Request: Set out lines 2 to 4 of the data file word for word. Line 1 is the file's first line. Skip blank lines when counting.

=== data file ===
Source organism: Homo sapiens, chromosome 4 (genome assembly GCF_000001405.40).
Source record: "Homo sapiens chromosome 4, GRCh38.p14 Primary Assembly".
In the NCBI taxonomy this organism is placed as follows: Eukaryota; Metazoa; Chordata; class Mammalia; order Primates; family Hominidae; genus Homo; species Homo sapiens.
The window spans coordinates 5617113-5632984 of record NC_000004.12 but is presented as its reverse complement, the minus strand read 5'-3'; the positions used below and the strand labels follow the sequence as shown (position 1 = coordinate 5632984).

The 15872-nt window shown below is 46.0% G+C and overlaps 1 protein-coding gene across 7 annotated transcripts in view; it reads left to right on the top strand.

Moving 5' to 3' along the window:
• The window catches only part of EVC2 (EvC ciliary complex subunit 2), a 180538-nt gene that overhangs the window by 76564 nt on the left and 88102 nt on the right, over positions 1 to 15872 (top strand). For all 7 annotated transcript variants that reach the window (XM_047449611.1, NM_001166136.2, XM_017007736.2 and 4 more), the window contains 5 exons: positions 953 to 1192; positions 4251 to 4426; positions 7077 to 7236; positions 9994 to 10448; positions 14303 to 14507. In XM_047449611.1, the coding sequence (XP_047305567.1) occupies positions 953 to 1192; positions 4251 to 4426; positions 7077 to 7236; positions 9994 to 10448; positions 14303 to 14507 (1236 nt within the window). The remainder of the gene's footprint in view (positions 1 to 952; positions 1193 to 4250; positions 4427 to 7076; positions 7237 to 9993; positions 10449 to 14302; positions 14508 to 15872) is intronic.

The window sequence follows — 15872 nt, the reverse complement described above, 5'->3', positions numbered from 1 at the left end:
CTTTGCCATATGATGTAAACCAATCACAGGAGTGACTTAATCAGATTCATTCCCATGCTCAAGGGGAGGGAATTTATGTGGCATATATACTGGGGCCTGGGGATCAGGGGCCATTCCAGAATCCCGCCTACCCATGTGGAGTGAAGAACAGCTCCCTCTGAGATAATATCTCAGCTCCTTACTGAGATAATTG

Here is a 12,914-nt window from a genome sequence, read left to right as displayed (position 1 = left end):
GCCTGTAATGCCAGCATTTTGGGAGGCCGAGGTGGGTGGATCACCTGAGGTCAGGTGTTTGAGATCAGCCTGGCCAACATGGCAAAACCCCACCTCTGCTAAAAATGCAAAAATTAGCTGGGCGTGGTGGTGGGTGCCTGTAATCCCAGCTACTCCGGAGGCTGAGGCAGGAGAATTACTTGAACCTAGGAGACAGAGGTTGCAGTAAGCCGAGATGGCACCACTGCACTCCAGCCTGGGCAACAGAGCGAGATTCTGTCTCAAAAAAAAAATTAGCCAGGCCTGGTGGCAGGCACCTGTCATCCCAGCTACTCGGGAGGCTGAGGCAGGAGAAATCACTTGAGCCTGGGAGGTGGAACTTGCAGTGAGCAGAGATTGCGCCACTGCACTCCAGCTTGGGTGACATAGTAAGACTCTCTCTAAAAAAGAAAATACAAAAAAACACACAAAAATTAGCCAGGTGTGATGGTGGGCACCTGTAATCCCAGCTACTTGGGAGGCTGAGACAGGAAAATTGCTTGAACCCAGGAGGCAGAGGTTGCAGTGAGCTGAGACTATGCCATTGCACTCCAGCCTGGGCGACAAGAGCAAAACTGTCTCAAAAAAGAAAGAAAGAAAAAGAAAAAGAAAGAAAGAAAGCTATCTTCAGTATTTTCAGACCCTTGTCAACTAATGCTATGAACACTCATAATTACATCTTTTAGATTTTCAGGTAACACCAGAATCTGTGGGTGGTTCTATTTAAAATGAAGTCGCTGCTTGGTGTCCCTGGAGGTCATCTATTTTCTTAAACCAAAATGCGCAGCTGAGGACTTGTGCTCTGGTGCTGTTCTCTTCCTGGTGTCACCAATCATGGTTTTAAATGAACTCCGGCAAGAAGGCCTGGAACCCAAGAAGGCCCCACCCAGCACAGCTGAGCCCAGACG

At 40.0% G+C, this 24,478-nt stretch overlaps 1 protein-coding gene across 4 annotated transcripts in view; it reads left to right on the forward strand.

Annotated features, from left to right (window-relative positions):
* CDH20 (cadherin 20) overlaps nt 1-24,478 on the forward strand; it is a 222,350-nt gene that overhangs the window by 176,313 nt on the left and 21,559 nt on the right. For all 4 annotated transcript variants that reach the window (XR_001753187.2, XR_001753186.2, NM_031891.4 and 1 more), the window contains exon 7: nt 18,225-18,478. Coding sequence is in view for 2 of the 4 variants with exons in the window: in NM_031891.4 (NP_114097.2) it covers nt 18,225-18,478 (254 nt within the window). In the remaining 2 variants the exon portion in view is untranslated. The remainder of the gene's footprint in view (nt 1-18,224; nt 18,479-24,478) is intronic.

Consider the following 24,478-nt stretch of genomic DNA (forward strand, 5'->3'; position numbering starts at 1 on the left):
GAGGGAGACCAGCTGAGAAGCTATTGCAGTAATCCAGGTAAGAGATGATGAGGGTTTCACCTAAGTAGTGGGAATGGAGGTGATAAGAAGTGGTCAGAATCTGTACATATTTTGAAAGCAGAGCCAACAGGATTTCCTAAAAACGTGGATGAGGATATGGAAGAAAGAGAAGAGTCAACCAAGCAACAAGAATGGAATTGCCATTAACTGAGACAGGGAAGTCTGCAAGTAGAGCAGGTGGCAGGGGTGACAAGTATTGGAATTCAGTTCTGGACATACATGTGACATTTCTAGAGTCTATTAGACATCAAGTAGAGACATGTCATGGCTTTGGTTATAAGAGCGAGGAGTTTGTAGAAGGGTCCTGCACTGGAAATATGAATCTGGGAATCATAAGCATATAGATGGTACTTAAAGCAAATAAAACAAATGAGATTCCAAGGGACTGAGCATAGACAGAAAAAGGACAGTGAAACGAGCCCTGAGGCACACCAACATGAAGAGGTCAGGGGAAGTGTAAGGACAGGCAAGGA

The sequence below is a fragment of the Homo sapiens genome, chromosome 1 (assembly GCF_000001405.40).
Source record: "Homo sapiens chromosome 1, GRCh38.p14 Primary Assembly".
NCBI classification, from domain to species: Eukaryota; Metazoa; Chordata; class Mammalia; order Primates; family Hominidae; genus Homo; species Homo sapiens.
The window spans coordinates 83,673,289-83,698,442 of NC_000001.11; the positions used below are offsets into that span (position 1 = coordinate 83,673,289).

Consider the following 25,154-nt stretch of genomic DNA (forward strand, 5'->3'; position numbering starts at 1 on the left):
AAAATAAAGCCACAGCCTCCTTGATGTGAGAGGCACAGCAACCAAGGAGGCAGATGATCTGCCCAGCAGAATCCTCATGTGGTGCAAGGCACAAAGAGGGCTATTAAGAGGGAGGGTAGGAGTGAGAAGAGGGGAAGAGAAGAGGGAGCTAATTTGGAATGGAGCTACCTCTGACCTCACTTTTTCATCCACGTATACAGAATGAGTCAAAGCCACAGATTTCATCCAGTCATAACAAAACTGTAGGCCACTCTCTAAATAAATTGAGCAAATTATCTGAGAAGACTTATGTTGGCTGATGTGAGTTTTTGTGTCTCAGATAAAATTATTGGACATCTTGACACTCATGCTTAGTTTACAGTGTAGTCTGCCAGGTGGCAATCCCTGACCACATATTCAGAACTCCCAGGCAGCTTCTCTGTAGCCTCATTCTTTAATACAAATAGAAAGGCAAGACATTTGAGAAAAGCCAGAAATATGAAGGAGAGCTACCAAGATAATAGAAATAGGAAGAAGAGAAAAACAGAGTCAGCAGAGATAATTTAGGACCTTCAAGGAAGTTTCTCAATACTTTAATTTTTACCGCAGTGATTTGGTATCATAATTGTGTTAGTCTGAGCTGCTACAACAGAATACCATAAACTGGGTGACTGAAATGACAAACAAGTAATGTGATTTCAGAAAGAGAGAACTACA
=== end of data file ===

Source record: "Homo sapiens chromosome 4, GRCh38.p14 Primary Assembly".
In the NCBI taxonomy this organism is placed as follows: Eukaryota; Metazoa; Chordata; class Mammalia; order Primates; family Hominidae; genus Homo; species Homo sapiens.
The window spans coordinates 5617113-5632984 of record NC_000004.12 but is presented as its reverse complement, the minus strand read 5'-3'; the positions used below and the strand labels follow the sequence as shown (position 1 = coordinate 5632984).